A 2019 paper published in the National Bureau of Economic Research explains how desegregation efforts following the Civil Rights Act of 1964 threatened the Black employment base by forcing Black teachers out of schools. Author Owen Thompson estimates that between 1964 and 1972, a typical “school district transitioning from fully segregated to fully integrated education, which approximates the experience of the modal Southern district in this period, led to a 31.8% reduction in black teacher employment.” The study also concluded that these displaced Black teachers often ended up taking on lower-skill jobs, and that school districts compensated for the loss by hiring more white teachers. As this trend continued, Black men all but disappeared from the classroom. A 2019 report showed Black men make up just 2 percent of all public school educators. “They didn’t want Black males teaching Caucasian students,” Upchurch remarked.

In all of this, Black students have suffered tremendously. Although integration did allow Black students to gain access to what Uphurch referred to as “big name schools,” with Black educators and administrators out of the picture, white school leaders called the shots in the classroom, and as it relates to testing and assessments. A 2016 study of Denver Public Schools highlights the adverse impacts of the lack of teacher diversity on Black students. The study resulted in an 82-page report which concluded that “teachers who are not Black don’t expect Black students to do well in the classroom,” and that young white female teachers, in particular, are oftentimes “outright afraid,” of Black students.

Segregation continued even within individual school systems. “The body integrated, but they segregated the mind,” said Upchurch. Black students were disproportionately assigned to special education curriculums on the basis of a single biased IQ test.

In 1968, a group of Black psychologists organized to prevent districts from using the IQ test they described as “culturally biased.” A U.S. District Court in California decided in the 1979 Larry P. v. Riles case, that this racially and culturally biased test could no longer be used to assign Black children to the “educationally dead-end, isolated, and stigmatizing classes for the so-called educable mentally retarded.”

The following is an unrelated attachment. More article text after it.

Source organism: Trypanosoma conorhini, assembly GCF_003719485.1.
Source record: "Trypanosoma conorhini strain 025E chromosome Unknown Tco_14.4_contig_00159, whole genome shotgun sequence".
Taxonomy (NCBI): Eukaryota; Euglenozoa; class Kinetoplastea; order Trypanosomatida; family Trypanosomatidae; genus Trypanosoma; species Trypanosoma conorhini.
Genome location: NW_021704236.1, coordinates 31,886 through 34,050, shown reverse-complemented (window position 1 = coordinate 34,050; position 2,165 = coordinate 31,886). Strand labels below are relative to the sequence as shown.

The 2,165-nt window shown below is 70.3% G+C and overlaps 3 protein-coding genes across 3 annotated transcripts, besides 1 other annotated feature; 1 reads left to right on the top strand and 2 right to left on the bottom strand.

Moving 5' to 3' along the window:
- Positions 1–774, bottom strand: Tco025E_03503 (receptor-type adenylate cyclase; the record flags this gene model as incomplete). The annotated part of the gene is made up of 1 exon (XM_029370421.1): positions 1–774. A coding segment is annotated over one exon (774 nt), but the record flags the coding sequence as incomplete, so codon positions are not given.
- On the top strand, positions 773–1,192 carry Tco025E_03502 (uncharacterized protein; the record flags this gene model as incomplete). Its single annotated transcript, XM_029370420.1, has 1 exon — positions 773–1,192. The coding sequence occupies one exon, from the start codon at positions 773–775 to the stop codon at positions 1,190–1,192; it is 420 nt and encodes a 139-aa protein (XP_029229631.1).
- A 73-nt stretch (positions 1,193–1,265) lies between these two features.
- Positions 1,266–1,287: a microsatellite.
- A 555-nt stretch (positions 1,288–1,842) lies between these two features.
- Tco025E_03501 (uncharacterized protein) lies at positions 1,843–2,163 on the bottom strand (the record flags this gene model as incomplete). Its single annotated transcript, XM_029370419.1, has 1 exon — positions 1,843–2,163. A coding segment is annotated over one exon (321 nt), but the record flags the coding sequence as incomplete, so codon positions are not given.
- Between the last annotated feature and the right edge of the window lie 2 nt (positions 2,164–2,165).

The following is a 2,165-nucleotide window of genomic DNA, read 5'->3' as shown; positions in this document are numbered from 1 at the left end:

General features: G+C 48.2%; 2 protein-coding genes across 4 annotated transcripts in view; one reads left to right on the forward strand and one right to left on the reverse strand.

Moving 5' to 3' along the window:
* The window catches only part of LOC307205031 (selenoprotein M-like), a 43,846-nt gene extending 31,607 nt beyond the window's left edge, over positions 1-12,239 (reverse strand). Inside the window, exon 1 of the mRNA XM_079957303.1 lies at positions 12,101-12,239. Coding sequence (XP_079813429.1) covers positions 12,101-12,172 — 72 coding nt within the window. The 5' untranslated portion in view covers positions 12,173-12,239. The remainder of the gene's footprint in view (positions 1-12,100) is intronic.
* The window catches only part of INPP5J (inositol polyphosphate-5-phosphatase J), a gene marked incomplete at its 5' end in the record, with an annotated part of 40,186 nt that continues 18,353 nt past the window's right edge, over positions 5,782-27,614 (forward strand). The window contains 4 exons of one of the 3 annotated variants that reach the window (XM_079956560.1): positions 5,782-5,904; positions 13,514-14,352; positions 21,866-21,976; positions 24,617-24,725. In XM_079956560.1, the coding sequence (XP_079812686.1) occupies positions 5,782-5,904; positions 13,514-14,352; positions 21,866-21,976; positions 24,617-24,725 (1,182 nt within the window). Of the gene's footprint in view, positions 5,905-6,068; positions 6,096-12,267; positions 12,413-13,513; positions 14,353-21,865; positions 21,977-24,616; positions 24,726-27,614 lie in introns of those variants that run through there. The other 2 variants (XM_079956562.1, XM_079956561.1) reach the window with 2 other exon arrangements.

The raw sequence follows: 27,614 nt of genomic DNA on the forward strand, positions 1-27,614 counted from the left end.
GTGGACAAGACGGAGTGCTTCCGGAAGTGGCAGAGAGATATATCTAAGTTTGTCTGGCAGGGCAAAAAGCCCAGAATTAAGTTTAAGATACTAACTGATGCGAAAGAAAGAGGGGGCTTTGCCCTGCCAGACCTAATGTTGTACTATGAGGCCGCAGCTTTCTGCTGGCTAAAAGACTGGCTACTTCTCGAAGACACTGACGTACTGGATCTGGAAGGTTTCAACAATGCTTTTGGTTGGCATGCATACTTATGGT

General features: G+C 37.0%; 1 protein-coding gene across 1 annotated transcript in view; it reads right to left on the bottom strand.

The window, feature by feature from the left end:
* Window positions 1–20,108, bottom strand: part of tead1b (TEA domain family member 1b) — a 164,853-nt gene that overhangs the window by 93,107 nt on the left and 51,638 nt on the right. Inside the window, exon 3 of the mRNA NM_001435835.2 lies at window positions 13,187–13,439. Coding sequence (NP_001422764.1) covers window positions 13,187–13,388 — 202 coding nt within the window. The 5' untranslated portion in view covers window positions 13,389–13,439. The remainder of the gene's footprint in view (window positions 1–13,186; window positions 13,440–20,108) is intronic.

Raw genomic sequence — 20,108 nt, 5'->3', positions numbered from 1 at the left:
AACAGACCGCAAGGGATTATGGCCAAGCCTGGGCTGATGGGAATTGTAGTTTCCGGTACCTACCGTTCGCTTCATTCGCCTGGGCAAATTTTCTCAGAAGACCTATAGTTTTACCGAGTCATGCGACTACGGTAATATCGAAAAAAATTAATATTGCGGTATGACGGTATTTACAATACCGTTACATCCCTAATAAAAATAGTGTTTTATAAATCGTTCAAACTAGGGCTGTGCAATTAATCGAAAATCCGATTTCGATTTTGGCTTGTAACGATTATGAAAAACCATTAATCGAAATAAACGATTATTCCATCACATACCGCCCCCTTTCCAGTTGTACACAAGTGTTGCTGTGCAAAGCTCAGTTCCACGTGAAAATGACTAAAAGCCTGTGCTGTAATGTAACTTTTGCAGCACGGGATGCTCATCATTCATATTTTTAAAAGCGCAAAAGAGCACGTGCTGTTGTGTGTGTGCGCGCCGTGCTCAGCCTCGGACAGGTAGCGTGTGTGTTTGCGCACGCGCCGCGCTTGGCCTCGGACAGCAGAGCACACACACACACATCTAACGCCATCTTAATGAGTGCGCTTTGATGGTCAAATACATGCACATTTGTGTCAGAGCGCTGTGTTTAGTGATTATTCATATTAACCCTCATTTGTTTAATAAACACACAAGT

Upchurch spoke of how an ability grouping system called “tracking” extended education-related racial discrimination beyond students’ K-12 years. A simple test was used to say, “for Black students, your predictive outcome is trade school, and for whites, yours is college. … That’s why you see a lot of your great aunts and uncles were welders and beauticians.” In the 1967 Hobson v. Hansen case, Julius Hobson, a civil rights activist, filed a suit against Washington DC’s Board of Education and its superintendent Carl Hansen, claiming that tracking was a discriminatory practice used to disproportionately assign minority students to lower-ability tracks and lesser educational opportunities. A federal judge ruled in Hobson’s favor and decided that tracking was in fact unconstitutional, and violated the equal protection clause of the 14th Amendment. He also found the system to be culturally biased.

Ultimately, school integration set in motion a series of practices and consequences that proved detrimental to Black educators and students. “It’s imperative that we address the cost of integration, so that we can fix these issues and service our community.” In reflecting on Black people’s primary motivation for supporting integration — equality, Upchurch says, “we didn’t get what we asked for.”

“I fear I am integrating my people into a burning house.” — Dr. Martin Luther King Jr.